Asperger syndrome: mild form of autism

21 October 2017

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People with Asperger syndrome find it hard Relationships with others build. They show far fewer facial expressions and gestures than other people and rarely take eye contact.

Also, if it acts to outsiders: people with Asperger syndrome want to live not necessarily remote - but they are not able assess social situations and signals and to behave accordingly, empowering them to start difficult relationships. However, they have little pleasure to share their interests with others. Asperger's sufferers can not empathize with other people. The emotions of others - such as anger, sadness, anger - they can not understand. They lack the ability to understand the feelings of others, that is to show empathy and to develop compassion. Thus they often make a considerate and distanceless impression and behave conformist.

People with Asperger syndrome try - unlike people with autism - well, to make contact with other people. However, they can not assess whether they behave a situation appropriate or how someone will react to a statement. Deep friendships they do not develop normally.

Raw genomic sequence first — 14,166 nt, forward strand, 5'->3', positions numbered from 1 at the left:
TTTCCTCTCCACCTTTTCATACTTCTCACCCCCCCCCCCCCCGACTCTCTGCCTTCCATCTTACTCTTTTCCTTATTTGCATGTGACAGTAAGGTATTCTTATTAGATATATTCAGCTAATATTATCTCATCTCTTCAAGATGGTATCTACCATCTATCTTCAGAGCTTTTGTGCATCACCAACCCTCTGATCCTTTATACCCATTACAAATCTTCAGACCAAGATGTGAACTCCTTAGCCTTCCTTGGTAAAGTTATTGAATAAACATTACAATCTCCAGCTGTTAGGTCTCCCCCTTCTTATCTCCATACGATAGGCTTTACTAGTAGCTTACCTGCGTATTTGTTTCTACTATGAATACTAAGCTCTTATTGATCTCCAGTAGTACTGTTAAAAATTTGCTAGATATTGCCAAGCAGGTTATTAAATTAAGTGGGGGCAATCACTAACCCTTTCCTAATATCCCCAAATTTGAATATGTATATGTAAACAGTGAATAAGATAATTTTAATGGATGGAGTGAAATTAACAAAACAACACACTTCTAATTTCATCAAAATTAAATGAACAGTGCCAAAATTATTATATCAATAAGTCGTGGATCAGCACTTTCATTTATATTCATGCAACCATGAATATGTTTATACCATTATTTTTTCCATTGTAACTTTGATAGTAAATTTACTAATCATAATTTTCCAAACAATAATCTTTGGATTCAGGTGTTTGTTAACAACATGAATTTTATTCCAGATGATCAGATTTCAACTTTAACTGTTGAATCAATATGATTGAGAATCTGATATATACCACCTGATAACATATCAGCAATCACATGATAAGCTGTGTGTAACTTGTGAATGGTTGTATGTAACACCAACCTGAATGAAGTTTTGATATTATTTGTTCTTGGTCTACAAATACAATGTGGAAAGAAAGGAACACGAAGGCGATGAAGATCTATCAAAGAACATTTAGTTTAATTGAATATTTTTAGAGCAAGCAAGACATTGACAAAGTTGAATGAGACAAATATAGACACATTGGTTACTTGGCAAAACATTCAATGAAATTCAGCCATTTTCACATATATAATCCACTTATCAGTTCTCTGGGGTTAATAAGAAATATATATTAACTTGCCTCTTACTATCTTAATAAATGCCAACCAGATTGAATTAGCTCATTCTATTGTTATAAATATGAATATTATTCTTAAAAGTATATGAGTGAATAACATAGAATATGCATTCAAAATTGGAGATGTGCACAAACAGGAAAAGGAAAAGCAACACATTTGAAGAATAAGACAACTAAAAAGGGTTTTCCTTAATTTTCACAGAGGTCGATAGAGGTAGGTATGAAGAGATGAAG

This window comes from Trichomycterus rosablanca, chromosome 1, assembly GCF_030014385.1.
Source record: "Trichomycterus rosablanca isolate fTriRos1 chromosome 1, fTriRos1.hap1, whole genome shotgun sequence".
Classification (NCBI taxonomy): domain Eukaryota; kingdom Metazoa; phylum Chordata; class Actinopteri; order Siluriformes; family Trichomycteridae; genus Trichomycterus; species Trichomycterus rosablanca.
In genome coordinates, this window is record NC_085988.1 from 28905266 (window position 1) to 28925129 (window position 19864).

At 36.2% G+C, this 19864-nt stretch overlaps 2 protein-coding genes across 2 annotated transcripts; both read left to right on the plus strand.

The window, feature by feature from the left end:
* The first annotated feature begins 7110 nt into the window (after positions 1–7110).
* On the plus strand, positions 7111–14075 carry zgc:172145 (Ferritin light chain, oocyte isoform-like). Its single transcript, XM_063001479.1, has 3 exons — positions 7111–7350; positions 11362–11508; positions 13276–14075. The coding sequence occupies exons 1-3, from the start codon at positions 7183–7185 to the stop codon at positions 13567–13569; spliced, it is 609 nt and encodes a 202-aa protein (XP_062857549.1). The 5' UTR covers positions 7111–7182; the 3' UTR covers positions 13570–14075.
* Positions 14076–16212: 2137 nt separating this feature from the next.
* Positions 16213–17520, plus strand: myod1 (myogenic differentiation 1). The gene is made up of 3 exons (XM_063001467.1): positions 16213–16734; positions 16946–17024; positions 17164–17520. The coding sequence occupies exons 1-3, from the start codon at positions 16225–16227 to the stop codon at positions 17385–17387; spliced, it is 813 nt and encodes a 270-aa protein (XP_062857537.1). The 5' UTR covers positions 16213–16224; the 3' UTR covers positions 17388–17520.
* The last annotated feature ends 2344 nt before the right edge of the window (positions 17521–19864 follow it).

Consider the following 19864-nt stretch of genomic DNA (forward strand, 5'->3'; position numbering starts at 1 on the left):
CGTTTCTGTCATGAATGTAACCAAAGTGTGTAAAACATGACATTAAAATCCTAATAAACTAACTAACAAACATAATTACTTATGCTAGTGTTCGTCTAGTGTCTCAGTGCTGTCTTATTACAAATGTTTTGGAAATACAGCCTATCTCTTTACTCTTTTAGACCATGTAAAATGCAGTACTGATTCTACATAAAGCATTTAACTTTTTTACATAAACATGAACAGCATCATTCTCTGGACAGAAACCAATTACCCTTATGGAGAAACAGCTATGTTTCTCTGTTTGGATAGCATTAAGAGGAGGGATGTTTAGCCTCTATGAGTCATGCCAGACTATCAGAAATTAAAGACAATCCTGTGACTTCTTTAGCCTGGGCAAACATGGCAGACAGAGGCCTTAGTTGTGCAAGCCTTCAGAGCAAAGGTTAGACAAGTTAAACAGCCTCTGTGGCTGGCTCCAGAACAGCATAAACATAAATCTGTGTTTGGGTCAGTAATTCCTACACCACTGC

During the early childhood autism - a developmental disorder that is similar to Asperger's syndrome - language development is severely delayed start children with Asperger syndrome often very early to speak. Often already sounded the first words before the child can walk. Asperger's sufferers often have a large vocabulary and a versatile language. However, the voice acts rather monotonous. Speaking is not adapted to the situation: Those affected can not interpret the reactions of those around them and do not know in what situations it quiet, calm or, for example should not speak loudly. Rather, they are talking about when they just feel like this, rather than to be guided by their counterparts. Often they talk to themselves. Nonverbal signals they can not correctly interpretThe facial expressions and gestures or the tone of their counterpart is a closed book for them.